European Central Bank will not expand stimulus programs

Global Business

The European Central Bank announced it won’t expand its current stimulus programs despite the growing threat of deflation in the Eurozone and the bloc’s ongoing economic stagnation. The bank’s chief, Mario Draghi, also quashed rumors of divisions among board members, making it clear the decision to take stronger measures, if needed, was unanimous. CCTV America’s Jack Barton reported this story from Brussels.

European Central Bank will not expand stimulus programs

The European Central Bank announced it won't expand its current stimulus programs despite the growing threat of deflation in the Eurozone and the bloc's ongoing economic stagnation. The bank's chief Mario Draghi also quashed rumors of divisions among board members, making it clear the decision to take stronger measures, if needed, was now unanimous. CCTV America's Jack Barton reported this story from Brussels.

After its monthly board meeting, the European Central Bank announced its key lending rate would remain at the current record low, hovering just above zero. There was also no change to the bank’s current stimulus programs aimed at getting banks to lend more money to households and small businesses.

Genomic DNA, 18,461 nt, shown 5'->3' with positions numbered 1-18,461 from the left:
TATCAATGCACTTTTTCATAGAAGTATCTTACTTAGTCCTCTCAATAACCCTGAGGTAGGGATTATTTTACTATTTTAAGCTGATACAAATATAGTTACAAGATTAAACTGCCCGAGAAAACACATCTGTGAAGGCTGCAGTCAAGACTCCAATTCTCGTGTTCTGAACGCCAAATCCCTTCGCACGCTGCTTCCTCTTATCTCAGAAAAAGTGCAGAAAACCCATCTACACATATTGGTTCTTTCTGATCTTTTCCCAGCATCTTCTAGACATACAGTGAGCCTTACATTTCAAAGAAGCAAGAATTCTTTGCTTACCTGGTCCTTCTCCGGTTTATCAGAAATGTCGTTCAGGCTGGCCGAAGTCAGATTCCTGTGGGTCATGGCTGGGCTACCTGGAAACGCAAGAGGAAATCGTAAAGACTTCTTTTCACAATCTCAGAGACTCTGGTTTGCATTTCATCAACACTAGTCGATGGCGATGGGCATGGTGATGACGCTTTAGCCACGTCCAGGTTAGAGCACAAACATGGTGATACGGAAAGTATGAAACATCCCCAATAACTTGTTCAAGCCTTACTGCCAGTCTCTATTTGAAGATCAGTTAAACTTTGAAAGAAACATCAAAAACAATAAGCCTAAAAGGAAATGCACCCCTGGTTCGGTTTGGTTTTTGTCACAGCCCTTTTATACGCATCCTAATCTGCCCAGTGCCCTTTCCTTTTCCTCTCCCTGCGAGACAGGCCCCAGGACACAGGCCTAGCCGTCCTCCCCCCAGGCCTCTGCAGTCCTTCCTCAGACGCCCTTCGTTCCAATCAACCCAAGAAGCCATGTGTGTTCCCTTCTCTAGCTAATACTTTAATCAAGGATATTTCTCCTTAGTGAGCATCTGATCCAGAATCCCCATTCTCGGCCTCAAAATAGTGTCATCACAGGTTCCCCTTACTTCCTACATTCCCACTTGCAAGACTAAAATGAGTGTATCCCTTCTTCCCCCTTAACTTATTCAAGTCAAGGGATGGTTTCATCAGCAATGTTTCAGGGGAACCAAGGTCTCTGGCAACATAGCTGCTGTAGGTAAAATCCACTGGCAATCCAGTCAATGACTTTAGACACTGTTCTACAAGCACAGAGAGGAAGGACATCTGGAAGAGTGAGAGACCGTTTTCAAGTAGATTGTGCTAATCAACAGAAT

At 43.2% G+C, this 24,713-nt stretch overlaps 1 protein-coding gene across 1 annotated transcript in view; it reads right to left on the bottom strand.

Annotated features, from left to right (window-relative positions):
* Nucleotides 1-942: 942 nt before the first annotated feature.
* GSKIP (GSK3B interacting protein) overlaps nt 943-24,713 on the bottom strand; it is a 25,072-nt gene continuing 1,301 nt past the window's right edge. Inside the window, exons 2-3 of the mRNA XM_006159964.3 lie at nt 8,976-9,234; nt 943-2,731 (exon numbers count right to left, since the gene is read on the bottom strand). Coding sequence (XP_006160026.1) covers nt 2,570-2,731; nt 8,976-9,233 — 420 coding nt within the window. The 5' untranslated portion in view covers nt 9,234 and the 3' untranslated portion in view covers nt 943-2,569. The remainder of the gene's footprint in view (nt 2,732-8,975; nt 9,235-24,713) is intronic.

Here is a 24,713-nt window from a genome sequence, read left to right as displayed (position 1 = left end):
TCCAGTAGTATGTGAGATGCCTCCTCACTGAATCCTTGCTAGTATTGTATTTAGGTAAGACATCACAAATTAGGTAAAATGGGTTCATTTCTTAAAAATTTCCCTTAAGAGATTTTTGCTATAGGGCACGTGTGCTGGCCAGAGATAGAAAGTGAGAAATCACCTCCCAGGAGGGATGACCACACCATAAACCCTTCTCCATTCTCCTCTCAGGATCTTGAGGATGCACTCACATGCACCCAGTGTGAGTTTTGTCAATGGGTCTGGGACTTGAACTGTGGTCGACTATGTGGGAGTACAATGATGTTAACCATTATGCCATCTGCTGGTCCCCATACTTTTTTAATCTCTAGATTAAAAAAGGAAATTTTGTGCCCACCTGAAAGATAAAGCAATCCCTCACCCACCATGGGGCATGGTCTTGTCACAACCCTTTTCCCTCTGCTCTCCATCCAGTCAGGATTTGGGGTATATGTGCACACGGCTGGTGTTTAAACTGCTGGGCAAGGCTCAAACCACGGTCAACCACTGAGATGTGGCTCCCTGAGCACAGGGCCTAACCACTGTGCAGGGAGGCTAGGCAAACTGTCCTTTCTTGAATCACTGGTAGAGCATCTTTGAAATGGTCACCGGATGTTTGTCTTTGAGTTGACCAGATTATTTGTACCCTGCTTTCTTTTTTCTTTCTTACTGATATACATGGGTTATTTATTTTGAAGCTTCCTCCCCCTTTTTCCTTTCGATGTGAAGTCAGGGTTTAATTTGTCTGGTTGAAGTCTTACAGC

Far stronger economy-boosting measures adopted by other countries such as large-scale purchases of government bonds, known as quantitative easing, still appear distant in the Eurozone. This is mainly due to political resistance, particularly in Berlin, although Draghi insisted quantitative easing is still an option.

“There are two contingencies we are looking at. The first contingency is that our current measures are not enough. The second contingency is if our medium-term outlook for inflation expectations were to worsen, the Governing Council is unanimous in its commitment to use additional unconventional instruments within its mandate,” said Draghi.

It was a powerful message aimed at dispelling rumors that there was growing tension between Draghi and the other governors, said Philippe Ledent, a senior economist at ING.

“It’s quite a clear message… I think today clearly confirmed there is one single line, at the end, and the line is to say that they are ready to go further if needed. In recent months, the ECB has cut rates, offered ultra cheap money to banks and started purchasing bundles of their loans,” said Ledent.

The hope is the plan will boost recovery in the Eurozone after a debt crisis that led governments to cut spending, raise taxes, and deal with growing public discontent. Even as the ECB board met, transportation workers protesting against lower wages, longer hours, and thousands of pending job cuts, paralyzed Belgium and Germany. The Eurozone saw no growth in the second quarter and few economists expect third quarter figures will be much better when they’re released at the end of next week.


Nicholas Economides of NYU discusses the current state of Eurozone

CCTV America interviewed Nicholas Economides, economics professor at NYU’s Stern School of Business, to discuss the growing threat of deflation in the Eurozone.

Nicholas Economides of NYU discusses the current state of Eurozone

CCTV America interviewed Nicholas Economides, Economics Professor at NYU's Stern School of Business, to discuss the growing threat of deflation in the Eurozone.